Last week, I wanted to determine what GISS’ tropical land-and-ocean time series was. This did not prove as easy as it sounds. Nothing in GISS is intrinsically complicated – it;s all just averaging and smoothing and adjusting. But the code is written as though the whole thing were being done on a Commodore 64 with negligible memory – which it probably was at one time. The code works to a degree, but what’s actually being done is made hard to see merely from all the operational load of inputting and outputting as though it were a Commodore 64.
To make matters more complicated, their online data is mostly in binary. This is a rather ingenious compromise between being their post-Y2K requirement to put their data online and at the same time keep the hoi polloi out of the data. If you’re operating Fortran on an Unix machine (as medievalists and climate scientists do), then it’s not a problem; but if you’re working in modern languages, it is a problem.
Anyway, I think that I’ve come out alive and can now retrieve and handle GISS gridded data in a modern language and might even figure out the GISS tropical land-and-ocean time series. 🙂
Gridded Data SBBX
There are three gridded data sets online at GISS in ftp://data.giss.nasa.gov/pub/gistemp with older versions in subdirectories of ftp://data.giss.nasa.gov/pub/gistemp/GISS_Obs_analysis/ARCHIVE/ such as ftp://data.giss.nasa.gov/pub/gistemp/GISS_Obs_analysis/ARCHIVE/2009_04/binary_files.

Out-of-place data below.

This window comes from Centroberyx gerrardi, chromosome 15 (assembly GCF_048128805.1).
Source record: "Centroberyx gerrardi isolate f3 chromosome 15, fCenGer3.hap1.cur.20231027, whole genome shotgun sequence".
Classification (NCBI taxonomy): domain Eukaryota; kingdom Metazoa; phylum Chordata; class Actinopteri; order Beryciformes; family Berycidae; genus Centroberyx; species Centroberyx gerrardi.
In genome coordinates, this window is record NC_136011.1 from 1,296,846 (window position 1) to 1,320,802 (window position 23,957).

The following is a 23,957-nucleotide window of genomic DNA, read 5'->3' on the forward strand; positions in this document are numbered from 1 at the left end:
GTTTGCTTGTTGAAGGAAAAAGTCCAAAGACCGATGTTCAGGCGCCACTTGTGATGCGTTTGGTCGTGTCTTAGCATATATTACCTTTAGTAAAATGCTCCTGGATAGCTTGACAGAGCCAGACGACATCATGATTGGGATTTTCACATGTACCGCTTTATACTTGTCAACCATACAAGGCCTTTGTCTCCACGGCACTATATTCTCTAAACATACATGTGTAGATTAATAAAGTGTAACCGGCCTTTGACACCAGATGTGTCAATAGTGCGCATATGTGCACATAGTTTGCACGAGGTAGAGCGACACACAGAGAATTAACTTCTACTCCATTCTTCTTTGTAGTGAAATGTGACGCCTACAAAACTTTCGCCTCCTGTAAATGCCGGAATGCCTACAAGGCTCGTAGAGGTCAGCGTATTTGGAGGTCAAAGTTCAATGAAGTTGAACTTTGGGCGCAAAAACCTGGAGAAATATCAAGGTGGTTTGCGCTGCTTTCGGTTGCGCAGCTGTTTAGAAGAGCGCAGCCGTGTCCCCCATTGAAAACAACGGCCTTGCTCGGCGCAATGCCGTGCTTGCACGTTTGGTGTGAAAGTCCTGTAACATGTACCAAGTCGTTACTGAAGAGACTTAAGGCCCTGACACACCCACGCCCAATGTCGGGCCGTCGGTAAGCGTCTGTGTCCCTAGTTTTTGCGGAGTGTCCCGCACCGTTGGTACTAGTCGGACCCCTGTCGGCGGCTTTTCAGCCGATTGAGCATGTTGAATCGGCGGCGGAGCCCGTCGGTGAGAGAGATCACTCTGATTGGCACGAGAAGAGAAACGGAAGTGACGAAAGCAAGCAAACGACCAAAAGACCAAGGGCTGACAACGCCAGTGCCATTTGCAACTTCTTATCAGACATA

Two of the data files are based on GHCN land data and one is based on SST. Surprisingly, there doesn’t seem to be a gridded version for the combined data.
SBBX1880.Ts.GHCN.CL.PA.250 – land with 250 miles influence. About 19 MB.
SBBX1880.Ts.GHCN.CL.PA.1200 – land with 1200 miles influence. About 42 MB
SBBX.HadR2 – SST. I think that this uses a NOAA version after 1980 and HadSST before 1980. About 33 MB.
The program read_sbbx will download and place this into an R-list say) sbbx with two items
sbbx$info – the information list with 8000 rows and 10 columns of information
sbbx$sbbx – the data as a time series starting in 1880 with 8000 columns. Missing data has already been converted to NA. The R- objects take are 30-50% less space than the binary data/
dim(sbbx$sbbx) #1560 8000
There are a variety of series in the directory ftp://data.giss.nasa.gov/pub/gistemp/GISS_Obs_analysis/lplots.
tsp(zon) # 1880.00 2009.25 12.00
I think that the zonal data is sitting in the monthly archives (say)
ftp://data.giss.nasa.gov/pub/gistemp/GISS_Obs_analysis/ARCHIVE/2009_04/ZON/. The dataset LOTI.zon.web appears to be the land-and-ocean time series for 46 latitudes from 90S to 90N in 4 degree increments – other zonal versions SST.zon, Ts.zon and Ts.zon250 appear to be zonal versions of the three gridded data sets.
It looks like I can extract the desired tropical data from this. After a LOT of experimenting – much of which was occasioned by my prior lack of understanding of how binary files worked – I developed a program to extract this binary data – following methods in Nicholas’ scripts to some extent, but modifying them to work better in R now that I sort of understand how binary files work.
dim(loti) # 1552 46
tsp(loti) # 1880.00 2009.25 12.00
From this we can get the tropical average as:
loti.trp=ts(apply ( loti[, abs(lat)< =20],1,mean,na.rm=TRUE),start=1880,freq=12)
There, wasn’t that easy. You’d think that GISS would welcome this sort of software, but they seem uninterested in anything other than Fortran.